Ocasio-Cortez Demanded a Raise, Her Reasoning Why $174,000 Isn’t Enough Is Infuriating

Posted by on February 12, 2021 5:03 am
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Categories: The Beltway Report

ICYMI, AOC ha always been after YOUR hard earned tax dollars!

Maryland Democrat and House Majority Leader Steny Hoyer lobbied for a “cost of living” Congressional pay raise, salaries which have not been changed in a decade.

Western Journal reports:

“Hoyer first introduced the idea earlier this year in March and revamped his call on Thursday. Before the Select Committee on the Modernization of Congress in March, Hoyer said that ‘it is time to address the issue of member and staff pay and benefits.’”

The committee, created in January, was tasked to help modernize the legislative branch. The panel aims to develop “recommendations on a variety of issues, including the congressional schedule, procedures, technology, and staff retention and compensation,” The Hill reported.

The House Democrat stated that by giving lawmakers a pay bump, people who aren’t wealthy would have a chance at serving in Congress.

Hoyer stated, “The cost of rent, child care and other necessities has risen substantially in Washington and across the country in recent years, but members and staff pay and benefits have not kept pace with the private sector. If we want to attract a more diverse group of Americans to run for office and work on Capitol Hill, we need to make it possible for them to do so.”

He also claimed that Congress should reflect “the nation’s diversity of economic backgrounds.”

Western Journal reports:

Since 2009, when former President Barack Obama was in office, two-thirds of House members have never received a pay raise. As NBC News noted, Congress has voted each year to “reject an annual cost-of-living adjustment that’s due them under a 30-year-old reform measure.”

In a tweet published back in March, Rep. Alexandria Ocasio-Cortez claimed that members of Congress rejecting pay raises is a “superficial gesture” to create a “desperation” for staff to “flee to lobbyist jobs.” In a reply to that tweet, she also said that congressional members are not paid enough because their job requires “2 residences” and their job does not offer “tax deductions for work costs.”

Op-ed editor for the Jerusalem Post, Seth Frantzman, stated that Congressional pay still places those individuals in the “top 2% salary in the US”… even though they have the “additional costs of two residences.”

It’s going to be hard to pass this pay bump since both Republican and Democratic lawmakers seem to agree with Frantzman that they already earn a fair salary and Congress has other issues to focus on.

“A salary increase for us? It’s not very high on my radar and it’d be as popular as the plague,” Representative Doug LaMalfa stated. “It’d show kind of a disconnect with the people.”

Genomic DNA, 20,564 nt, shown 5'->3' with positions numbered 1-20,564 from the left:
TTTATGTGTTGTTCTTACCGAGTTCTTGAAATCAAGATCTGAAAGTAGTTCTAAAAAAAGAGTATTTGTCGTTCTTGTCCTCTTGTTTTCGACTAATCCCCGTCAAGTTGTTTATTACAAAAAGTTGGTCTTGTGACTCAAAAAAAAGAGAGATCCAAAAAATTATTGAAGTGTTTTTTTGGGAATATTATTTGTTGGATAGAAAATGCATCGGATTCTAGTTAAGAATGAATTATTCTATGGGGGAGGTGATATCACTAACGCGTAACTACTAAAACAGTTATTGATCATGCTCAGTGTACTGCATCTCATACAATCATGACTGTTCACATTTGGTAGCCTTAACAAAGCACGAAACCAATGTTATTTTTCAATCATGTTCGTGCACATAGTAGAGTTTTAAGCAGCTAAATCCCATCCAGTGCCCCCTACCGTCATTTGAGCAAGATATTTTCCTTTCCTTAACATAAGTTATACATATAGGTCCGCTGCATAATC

Representative Raúl Grijalva shared similar concerns. Grijalva explained that while he would “like a raise,” the increasing Congressional salaries isn’t their main focus.

“The issue at hand is, does the public support a raise? And in the middle of everything else we’re doing, should we utilize political capital on something like that? I would say no,” Grijalva explained.

Representative Derek Kilmer, who happens to be chairman of the select committee, chimed in explaining that Congress had other “low-hanging fruit” to take care of, not pay raises for lawmakers.

“If I’m identifying levers that need to be pulled immediately, it’s more things like trying to have a more transparent process so that the American public knows what we’re doing,” Kilmer stated. “It’s trying to have a smarter approach to deliberation so that there’s actually more problem-solving that happens in this place.”

Kilmer went on to say that two-thirds of committee members must back Hoyer’s pay raise proposal prior to it even being submitted to Congress to review.

Kilmer doesn’t think that “tackling the issue of lawmaker pay” will be a “high priority.”

Representative Bill Pascrell explained that, rather than raising salaries for lawmakers, there should be more focus on helping congressional staff.

“Staff should not be enticed to leave for lobbyist pay, taking their expertise with them,” he said.

Western Journal reports:

The Hill reported that “Rank-and-file members of Congress earn $174,000 annually,” while “The Speaker earns the most at $223,500” and “the majority and minority leaders in both chambers and the Senate president pro tempore earn $193,400.”

The Congressional Research Service estimated that if cost-of-living pay adjustments had been added to Congress members’ pay, their average salary for 2018 would have been around $208,000. The average American household income in 2017, according to the Census Bureau, was $61,372.

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